Students at Baxter College in Kidderminster were found to be using vapes that contained unsafe levels of potentially dangerous chemicals during a BBC investigation. As part of the investigation, a batch of confiscated vapes was sent for analysis and most were identified as illegal, with higher-than-permitted tank sizes and nicotine levels. Tests also revealed that vapes designed to look like highlighter pens were found to contain 2.4 times the safe exposure level of lead, 9.6 times the safe level of nickel, and 6.6 times the safe level of chromium.
Baxter College had fitted vape sensors in student toilets as part of an anti-vaping awareness campaign. The school principal, Matthew Carpenter, said that the increasing use of vapes among school children was a national issue, leading them to install detectors. It is illegal to sell vapes to under-18s, but research suggests that vaping among 11 to 17-year-olds increased from 7.7% to 11.6% last year.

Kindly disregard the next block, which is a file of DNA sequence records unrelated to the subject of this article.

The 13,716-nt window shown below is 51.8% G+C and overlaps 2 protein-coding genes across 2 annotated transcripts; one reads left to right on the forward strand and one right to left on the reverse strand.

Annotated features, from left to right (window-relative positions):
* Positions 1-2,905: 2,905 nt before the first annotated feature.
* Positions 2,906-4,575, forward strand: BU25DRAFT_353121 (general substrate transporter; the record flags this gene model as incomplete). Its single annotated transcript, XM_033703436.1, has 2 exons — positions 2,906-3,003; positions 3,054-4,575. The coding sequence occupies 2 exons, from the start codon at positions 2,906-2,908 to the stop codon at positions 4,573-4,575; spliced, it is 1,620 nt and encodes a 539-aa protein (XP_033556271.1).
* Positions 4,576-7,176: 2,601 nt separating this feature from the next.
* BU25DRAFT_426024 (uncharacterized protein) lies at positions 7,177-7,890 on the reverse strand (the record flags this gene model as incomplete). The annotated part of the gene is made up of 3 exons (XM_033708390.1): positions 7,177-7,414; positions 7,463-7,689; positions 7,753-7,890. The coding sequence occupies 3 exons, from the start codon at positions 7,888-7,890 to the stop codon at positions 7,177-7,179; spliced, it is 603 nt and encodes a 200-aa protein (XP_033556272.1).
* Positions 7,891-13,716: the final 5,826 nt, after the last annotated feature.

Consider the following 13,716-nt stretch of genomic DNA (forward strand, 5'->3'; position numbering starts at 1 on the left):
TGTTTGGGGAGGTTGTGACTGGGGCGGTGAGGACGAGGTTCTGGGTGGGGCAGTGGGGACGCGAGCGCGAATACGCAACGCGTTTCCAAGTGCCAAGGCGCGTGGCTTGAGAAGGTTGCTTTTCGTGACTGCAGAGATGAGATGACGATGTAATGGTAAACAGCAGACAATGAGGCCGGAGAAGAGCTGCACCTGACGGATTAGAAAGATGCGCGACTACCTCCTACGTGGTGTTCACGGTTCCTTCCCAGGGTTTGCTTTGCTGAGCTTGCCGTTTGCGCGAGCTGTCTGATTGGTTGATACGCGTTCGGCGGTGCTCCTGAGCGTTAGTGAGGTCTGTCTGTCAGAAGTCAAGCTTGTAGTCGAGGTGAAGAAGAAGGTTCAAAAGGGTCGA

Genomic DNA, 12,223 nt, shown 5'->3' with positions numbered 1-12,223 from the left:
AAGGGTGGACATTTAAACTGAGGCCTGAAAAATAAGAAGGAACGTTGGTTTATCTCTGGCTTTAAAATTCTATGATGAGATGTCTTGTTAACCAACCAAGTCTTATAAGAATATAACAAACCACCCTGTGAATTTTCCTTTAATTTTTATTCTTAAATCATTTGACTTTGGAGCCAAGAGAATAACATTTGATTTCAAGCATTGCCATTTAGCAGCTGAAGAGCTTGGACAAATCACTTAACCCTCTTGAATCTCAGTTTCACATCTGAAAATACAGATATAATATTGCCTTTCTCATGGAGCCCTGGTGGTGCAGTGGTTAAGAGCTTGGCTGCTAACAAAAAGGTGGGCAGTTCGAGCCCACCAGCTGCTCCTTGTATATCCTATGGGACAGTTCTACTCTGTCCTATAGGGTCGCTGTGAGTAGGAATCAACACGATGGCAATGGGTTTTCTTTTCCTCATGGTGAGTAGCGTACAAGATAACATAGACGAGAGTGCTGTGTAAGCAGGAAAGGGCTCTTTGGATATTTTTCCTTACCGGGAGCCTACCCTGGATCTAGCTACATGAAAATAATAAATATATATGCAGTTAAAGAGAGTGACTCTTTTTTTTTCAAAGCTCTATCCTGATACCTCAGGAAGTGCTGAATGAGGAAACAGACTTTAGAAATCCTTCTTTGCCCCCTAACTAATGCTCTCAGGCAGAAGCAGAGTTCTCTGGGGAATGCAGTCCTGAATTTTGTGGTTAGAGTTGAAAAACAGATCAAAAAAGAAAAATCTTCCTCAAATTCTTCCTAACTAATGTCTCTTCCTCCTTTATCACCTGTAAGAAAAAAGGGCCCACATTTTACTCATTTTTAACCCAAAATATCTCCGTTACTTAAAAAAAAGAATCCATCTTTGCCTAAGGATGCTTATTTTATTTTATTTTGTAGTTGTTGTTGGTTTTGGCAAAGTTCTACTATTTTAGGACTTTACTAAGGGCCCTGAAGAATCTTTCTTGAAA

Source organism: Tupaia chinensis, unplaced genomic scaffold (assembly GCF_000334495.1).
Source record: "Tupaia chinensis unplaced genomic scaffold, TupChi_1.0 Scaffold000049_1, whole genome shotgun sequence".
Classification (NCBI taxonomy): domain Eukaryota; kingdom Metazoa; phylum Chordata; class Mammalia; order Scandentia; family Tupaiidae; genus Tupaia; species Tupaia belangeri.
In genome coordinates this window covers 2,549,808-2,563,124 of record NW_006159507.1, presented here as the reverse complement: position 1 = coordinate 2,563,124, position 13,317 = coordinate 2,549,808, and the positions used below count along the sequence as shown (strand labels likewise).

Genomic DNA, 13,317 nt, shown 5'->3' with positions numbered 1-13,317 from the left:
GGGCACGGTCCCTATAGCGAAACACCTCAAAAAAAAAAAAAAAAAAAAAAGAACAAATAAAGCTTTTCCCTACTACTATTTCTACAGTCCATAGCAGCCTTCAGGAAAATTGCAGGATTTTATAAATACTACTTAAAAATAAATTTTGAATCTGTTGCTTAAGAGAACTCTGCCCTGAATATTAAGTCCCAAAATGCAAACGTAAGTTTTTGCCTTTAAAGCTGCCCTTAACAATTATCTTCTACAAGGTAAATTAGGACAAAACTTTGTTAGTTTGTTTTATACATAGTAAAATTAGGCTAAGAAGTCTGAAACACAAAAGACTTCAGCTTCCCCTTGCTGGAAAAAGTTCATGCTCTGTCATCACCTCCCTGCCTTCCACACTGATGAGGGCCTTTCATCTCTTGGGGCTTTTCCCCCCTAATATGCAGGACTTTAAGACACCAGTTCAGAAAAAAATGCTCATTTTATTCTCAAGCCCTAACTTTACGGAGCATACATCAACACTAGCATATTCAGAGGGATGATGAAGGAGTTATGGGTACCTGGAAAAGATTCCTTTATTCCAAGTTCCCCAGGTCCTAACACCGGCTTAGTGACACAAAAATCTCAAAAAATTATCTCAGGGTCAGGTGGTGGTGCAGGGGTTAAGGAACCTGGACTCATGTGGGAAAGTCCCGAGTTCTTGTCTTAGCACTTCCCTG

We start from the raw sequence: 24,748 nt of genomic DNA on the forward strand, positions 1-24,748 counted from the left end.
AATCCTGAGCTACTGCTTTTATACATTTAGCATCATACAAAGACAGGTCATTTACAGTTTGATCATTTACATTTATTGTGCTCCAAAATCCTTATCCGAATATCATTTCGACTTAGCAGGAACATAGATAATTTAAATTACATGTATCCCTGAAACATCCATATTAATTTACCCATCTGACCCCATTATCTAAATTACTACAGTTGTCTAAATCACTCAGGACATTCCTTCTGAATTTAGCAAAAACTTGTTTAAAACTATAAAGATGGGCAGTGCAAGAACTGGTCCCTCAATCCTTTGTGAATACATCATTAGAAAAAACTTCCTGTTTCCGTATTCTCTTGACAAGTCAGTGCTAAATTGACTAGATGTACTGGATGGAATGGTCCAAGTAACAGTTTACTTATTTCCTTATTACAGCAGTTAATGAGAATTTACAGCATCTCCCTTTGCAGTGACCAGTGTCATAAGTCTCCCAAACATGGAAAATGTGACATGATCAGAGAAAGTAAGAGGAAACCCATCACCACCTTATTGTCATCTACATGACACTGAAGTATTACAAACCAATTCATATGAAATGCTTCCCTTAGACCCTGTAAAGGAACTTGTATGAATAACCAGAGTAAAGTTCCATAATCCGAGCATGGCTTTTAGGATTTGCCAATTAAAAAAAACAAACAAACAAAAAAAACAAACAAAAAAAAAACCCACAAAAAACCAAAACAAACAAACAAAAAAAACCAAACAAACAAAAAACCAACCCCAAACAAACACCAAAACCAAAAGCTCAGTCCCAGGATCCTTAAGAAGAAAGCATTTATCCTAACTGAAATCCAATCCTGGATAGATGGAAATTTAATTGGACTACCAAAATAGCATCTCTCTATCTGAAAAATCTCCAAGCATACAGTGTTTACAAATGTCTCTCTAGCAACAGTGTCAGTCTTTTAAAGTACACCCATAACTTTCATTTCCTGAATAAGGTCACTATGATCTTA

Carpenter stressed that although vaping may be considered less harmful than smoking, children should not be encouraged to take it up as a lifestyle choice via attractive packaging and social media. This, he said, is particularly important given the potential health risks, including to students’ brains and bodies.
Vape pens are an increasingly popular form of electronic cigarette; their usage is based on vaporising a liquid (vape juice) that usually contains flavours, glycerol, nicotine, and other chemicals. While these can be less harmful than combustible cigarettes, it is still important to purchase from trusted distributors , as problems arise from counterfeit products, untested juice, poor quality wicks, and battery explosions.
The BBC investigation highlights the importance of purchasing high-quality vapes, and discouraging the use of vaping by children and youth. Misleading marketing tactics and low-quality products highlight the need for regulations that will protect the public against unscrupulous vapers.